Monday, April 20, 2009
Mona Lisa. Feature film. (1986, 104 mins) IMDB
eorge gets out of prison and goes to his wife's home with a bouquet of flowers. He sees her and his teenaged daughter. The daughter doesn't know him. The mother screams and yells. He runs off in shame and becomes angry. We see he can be violent if he wants and one look at Bob Hoskins and you know he can be violent. His friend Thomas comes to the rescue.
His next stop is to buy a white bunny rabbit and does. He takes it to his former boss played by Michael Caine except his boss is nowhere to be found. I'm not sure why a grown man would buy a bunny rabbit for another grown man. It's quite odd. The rabbit shows up in the climax and still I'm not sure what the hell it's supposed to represent. My only guess is that George is a bit dense and stupid. Maybe. Is George a reference to George in Steinbeck's OF MICE AND MEN? Not likely.
In going to his boss, he expects payback. He spent seven years in jail for his boss and wants a job in return. He gets it. He has a car and drives a high-end call girl around West London. The relationship between the two forms the bulk of the story.
She doesn't like him. He's glad to have something to do. She gives him money to buy new cloths--it seems he's wearing the same suit he wore when he went into prison--a little snug and out of fashion. His choice of clothes upsets her. A leather jacket, a loud shirt, a gold chain. Guido on screen. She takes him to a fine clothing store and buy him shirts, ties, suits, an overcoat.
Each night after her tricks, she asks him to drive her to the street walking area. Here we see a stream of street pros and johns. Night after night until she confides in him and explains she's looking for Cathy. She used to work the streets with Cathy but lost touch and wants to find her. George goes looking.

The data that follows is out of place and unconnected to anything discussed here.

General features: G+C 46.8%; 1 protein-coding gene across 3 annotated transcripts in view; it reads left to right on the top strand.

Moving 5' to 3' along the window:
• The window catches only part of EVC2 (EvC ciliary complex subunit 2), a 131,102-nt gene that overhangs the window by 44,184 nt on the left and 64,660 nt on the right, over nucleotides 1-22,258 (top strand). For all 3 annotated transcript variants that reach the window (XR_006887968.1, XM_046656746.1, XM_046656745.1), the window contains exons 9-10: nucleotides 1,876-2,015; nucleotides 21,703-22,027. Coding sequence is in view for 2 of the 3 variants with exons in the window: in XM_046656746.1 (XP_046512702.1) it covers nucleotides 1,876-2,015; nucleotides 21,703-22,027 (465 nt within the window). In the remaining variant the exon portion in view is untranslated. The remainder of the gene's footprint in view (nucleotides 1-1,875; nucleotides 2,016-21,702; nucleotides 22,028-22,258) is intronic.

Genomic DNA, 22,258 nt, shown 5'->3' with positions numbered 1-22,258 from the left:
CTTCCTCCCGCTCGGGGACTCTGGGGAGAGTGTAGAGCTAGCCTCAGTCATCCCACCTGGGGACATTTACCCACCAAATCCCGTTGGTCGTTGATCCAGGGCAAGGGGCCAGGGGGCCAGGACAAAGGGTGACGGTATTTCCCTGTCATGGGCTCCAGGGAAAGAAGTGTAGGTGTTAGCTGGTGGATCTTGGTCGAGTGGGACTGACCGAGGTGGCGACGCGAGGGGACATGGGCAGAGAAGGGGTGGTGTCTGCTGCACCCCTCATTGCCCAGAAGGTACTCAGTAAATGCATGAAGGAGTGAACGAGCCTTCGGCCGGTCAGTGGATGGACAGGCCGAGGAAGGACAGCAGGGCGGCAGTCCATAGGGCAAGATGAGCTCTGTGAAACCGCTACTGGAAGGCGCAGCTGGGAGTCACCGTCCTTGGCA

What surprised me about this sequence was the ability of George to go and do things you and I wouldn't know about and yet when he looks closer he finds another world. It's as if he's seeing the life of these women for the first time. How they are drugged and abused in order to maintain the cash flow. How could he not know? Yet, he seems to have not and it bothers him. At one point he says, "I have a daughter that age." Was he blind before? Stupid? Wasn't interested in finding out? All of these things? What's clear is he's changing as a man. He starts to do the right thing.
When he finds Cathy, it turns out she was under the control of his boss. He takes her away and thus begins Act III.
He takes her to Brighton--a place Simone talked of spending a summer. Simone and Thomas join them. By this point he has fallen in love with Simone and thinks she has as well. After all, he's helped her. Helped her find Cathy and brought her to safety. Helped her get away from Anderson, her former pimp, who has grudge.
As the two of them walk the boardwalk in Brighton, they are confronted by Anderson and his henchmen. The chase is on. They escape but when they return to the hotel suite, his boss with the bunny rabbit is waiting. Anderson and company return. There's a fight and Simone pulls out the revolver George obtained. She shoots Anderson and the boss and Anderson once more. She points the gun at George. He realizes he's been screwed by her. Manipulated by her. He tells her to shoot, but she doesn't. He wrestles the gun away from her. It's the last we see of her.
He finally learns another lesson about women who screw for money. He was duped.
The film ends with George walking with his friend Thomas and his daughter.
All the characters in this film are easy to understand except one--the lead character George. He's not a one-note person. Violent at times. Compassionate at times. He cares for his daughter, Simone and Thomas. He seems street smart but then just plain dumb. Perhaps this is a story to show the maturation of this person. It's the only thing that makes sense to me at this moment, yet it seems too obvious.
Posted 2009/04/20 at 19h22ET in Movie Commentary.